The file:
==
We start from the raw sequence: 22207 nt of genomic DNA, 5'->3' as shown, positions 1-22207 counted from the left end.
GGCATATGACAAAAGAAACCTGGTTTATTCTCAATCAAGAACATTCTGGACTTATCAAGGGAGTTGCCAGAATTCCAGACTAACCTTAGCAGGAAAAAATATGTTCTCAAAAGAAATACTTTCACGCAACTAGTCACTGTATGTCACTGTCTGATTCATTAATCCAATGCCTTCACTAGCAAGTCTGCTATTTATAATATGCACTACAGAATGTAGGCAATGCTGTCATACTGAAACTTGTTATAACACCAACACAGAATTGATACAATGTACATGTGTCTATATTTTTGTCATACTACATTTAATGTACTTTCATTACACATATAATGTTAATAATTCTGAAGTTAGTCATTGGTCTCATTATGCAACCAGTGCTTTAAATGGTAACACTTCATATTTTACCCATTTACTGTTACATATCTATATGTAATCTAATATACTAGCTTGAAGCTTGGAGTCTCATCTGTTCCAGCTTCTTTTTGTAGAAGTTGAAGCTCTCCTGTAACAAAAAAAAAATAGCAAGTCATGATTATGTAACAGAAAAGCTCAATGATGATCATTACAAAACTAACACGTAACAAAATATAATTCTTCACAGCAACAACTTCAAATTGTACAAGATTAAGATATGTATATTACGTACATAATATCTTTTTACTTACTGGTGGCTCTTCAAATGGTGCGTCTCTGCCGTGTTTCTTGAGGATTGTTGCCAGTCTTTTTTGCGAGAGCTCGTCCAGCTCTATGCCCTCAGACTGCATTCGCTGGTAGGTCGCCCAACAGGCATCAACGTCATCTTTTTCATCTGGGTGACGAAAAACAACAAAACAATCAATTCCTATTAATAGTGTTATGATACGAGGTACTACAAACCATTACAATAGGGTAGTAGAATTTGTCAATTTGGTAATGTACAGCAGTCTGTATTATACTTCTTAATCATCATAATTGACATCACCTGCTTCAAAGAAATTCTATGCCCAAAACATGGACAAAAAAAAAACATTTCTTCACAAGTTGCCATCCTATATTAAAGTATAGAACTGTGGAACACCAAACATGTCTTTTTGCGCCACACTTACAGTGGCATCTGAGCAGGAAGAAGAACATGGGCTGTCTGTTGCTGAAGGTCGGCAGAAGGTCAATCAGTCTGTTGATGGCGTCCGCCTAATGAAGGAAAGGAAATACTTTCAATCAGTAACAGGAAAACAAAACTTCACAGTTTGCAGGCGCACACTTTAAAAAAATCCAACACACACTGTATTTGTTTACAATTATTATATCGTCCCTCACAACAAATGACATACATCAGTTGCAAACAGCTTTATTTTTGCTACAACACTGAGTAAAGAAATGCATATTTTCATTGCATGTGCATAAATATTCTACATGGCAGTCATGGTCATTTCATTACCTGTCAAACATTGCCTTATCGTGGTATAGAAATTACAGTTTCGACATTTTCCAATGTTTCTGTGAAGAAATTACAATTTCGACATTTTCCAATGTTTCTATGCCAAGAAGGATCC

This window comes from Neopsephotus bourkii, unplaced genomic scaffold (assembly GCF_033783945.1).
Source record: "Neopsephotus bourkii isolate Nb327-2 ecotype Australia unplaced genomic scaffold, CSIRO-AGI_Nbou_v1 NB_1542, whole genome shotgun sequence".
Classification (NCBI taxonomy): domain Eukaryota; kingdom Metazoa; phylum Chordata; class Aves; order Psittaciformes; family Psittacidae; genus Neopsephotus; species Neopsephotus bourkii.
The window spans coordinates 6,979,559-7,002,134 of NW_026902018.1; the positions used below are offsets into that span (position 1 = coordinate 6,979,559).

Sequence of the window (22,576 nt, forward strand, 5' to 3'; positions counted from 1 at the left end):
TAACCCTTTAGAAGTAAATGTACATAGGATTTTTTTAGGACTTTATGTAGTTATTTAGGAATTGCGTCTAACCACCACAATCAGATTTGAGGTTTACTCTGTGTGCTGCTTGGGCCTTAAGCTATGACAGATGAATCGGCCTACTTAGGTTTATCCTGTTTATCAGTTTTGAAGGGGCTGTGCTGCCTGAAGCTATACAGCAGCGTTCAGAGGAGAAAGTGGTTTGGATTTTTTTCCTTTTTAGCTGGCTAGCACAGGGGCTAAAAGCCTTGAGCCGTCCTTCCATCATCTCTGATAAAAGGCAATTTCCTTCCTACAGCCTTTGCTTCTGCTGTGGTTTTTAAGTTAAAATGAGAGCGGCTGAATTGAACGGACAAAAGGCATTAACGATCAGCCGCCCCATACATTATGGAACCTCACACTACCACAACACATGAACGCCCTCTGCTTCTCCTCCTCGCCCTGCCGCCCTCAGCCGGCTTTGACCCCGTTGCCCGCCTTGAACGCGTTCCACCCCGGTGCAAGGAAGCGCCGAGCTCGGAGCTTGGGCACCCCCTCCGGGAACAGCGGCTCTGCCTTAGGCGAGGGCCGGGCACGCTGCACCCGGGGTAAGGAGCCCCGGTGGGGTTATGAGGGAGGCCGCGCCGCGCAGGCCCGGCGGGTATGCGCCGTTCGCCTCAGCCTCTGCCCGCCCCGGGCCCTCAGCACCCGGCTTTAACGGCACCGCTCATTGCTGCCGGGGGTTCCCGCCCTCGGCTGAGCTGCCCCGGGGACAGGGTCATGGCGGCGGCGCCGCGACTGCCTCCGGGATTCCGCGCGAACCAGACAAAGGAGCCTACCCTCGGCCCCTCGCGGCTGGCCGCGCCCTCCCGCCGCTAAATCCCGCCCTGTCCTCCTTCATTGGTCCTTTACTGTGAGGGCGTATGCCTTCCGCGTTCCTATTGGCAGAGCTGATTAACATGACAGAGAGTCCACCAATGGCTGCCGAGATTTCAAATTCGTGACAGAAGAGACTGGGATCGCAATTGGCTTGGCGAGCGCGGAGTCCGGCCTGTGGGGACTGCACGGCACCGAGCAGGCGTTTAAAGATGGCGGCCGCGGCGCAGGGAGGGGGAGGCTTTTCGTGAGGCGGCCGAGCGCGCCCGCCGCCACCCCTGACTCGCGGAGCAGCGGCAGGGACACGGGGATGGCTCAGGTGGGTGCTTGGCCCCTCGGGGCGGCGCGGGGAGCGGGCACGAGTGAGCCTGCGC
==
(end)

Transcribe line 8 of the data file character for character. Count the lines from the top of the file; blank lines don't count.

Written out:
TAACCCTTTAGAAGTAAATGTACATAGGATTTTTTTAGGACTTTATGTAGTTATTTAGGAATTGCGTCTAACCACCACAATCAGATTTGAGGTTTACTCTGTGTGCTGCTTGGGCCTTAAGCTATGACAGATGAATCGGCCTACTTAGGTTTATCCTGTTTATCAGTTTTGAAGGGGCTGTGCTGCCTGAAGCTATACAGCAGCGTTCAGAGGAGAAAGTGGTTTGGATTTTTTTCCTTTTTAGCTGGCTAGCACAGGGGCTAAAAGCCTTGAGCCGTCCTTCCATCATCTCTGATAAAAGGCAATTTCCTTCCTACAGCCTTTGCTTCTGCTGTGGTTTTTAAGTTAAAATGAGAGCGGCTGAATTGAACGGACAAAAGGCATTAACGATCAGCCGCCCCATACATTATGGAACCTCACACTACCACAACACATGAACGCCCTCTGCTTCTCCTCCTCGCCCTGCCGCCCTCAGCCGGCTTTGACCCCGTTGCCCGCCTTGAACGCGTTCCACCCCGGTGCAAGGAAGCGCCGAGCTCGGAGCTTGGGCACCCCCTCCGGGAACAGCGGCTCTGCCTTAGGCGAGGGCCGGGCACGCTGCACCCGGGGTAAGGAGCCCCGGTGGGGTTATGAGGGAGGCCGCGCCGCGCAGGCCCGGCGGGTATGCGCCGTTCGCCTCAGCCTCTGCCCGCCCCGGGCCCTCAGCACCCGGCTTTAACGGCACCGCTCATTGCTGCCGGGGGTTCCCGCCCTCGGCTGAGCTGCCCCGGGGACAGGGTCATGGCGGCGGCGCCGCGACTGCCTCCGGGATTCCGCGCGAACCAGACAAAGGAGCCTACCCTCGGCCCCTCGCGGCTGGCCGCGCCCTCCCGCCGCTAAATCCCGCCCTGTCCTCCTTCATTGGTCCTTTACTGTGAGGGCGTATGCCTTCCGCGTTCCTATTGGCAGAGCTGATTAACATGACAGAGAGTCCACCAATGGCTGCCGAGATTTCAAATTCGTGACAGAAGAGACTGGGATCGCAATTGGCTTGGCGAGCGCGGAGTCCGGCCTGTGGGGACTGCACGGCACCGAGCAGGCGTTTAAAGATGGCGGCCGCGGCGCAGGGAGGGGGAGGCTTTTCGTGAGGCGGCCGAGCGCGCCCGCCGCCACCCCTGACTCGCGGAGCAGCGGCAGGGACACGGGGATGGCTCAGGTGGGTGCTTGGCCCCTCGGGGCGGCGCGGGGAGCGGGCACGAGTGAGCCTGCGC